A worker moves several boxes on the sewing floor of a Los Angeles-area garments factory in 2004. Federal labor officials say they're cracking down on sweatshop conditions in parts of SoCal's garment industry to protect workers and educate employers.
Federal labor officials say they're cracking down on sweatshop conditions in parts of Southern California's garment industry, in order to protect workers and educate employers.
This comes just one day after California Labor Commissioner Julie A. Su released the results of a slew of unannounced inspections conducted by the California Division of Labor Standards Enforcement (DLSE) and the Department of Labor on L.A.'s garment district.
The inspections resulted in citations totaling $217,844 for "failure to carry workers' compensation and failure to obtain a garment license," according to a press release from the Labor Commission. Further audits will determine what wages are owed for minimum wage and overtime violations.
United States' Secretary of Labor Hilda Solis says that an "enforcement initiative" is being launched on Thursday to curb what she calls consistent and widespread violations of federal laws on minimum wage, overtime and record-keeping. The crackdown could reportedly last years.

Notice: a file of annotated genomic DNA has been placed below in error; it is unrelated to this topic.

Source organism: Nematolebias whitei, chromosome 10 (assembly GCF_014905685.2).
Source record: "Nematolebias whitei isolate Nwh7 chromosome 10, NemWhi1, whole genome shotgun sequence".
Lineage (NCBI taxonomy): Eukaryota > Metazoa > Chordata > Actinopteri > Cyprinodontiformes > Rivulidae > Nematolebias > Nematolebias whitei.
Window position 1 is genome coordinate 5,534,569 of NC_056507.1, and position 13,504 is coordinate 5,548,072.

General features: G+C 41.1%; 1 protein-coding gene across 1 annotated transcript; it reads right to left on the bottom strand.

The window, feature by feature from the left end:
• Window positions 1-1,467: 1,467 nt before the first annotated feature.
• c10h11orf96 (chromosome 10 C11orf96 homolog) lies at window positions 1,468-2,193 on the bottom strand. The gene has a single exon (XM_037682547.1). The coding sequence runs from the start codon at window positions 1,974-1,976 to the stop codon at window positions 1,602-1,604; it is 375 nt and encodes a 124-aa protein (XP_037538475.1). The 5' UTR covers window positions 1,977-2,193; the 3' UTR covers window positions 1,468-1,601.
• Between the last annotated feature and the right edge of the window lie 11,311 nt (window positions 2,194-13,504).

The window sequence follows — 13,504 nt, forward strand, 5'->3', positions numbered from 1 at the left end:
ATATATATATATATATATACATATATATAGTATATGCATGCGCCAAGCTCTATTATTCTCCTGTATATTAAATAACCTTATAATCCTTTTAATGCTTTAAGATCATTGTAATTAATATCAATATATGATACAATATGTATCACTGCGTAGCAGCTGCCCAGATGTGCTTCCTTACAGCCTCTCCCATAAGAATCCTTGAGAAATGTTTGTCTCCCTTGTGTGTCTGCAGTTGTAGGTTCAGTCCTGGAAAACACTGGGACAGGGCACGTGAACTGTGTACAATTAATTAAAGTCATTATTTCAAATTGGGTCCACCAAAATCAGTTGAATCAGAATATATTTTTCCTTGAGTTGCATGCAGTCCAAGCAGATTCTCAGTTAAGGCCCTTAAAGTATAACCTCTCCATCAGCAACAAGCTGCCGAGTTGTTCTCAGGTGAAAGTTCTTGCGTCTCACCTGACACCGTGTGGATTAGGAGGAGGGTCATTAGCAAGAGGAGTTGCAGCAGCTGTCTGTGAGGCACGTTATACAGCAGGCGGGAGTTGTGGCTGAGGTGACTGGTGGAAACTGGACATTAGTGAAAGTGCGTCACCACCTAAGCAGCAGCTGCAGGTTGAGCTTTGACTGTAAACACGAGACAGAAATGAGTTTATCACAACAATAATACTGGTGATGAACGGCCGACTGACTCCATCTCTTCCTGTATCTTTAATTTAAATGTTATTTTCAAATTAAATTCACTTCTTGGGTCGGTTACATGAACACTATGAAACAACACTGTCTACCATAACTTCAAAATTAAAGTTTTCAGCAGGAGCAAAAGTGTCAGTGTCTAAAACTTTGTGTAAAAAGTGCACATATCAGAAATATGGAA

Labor officials have conducted about 1,500 investigations in the region's garment industry over the past five years (including many in Los Angeles).
In 93 percent of those investigations, violations were uncovered and officials found that more than $11 million in back wages were owed to 11,000 workers.
Ilse Metchek, President of the California Fashion Association, spoke to the L.A. Weekly last month about sweatshop conditions in downtown L.A.'s garment district. There, she said that sweatshops were to the fashion industry what pornography was to entertainment:
"They have done a fabulous job of separating it from mainstream entertainment," Metchek said. "And that's what we have. We have a huge underground economy."
Investigators say garment workers are often paid by the piece they sew or cut, resulting in pay that is as low as $6 per hour. That's well below federal minimum wage of $7.25.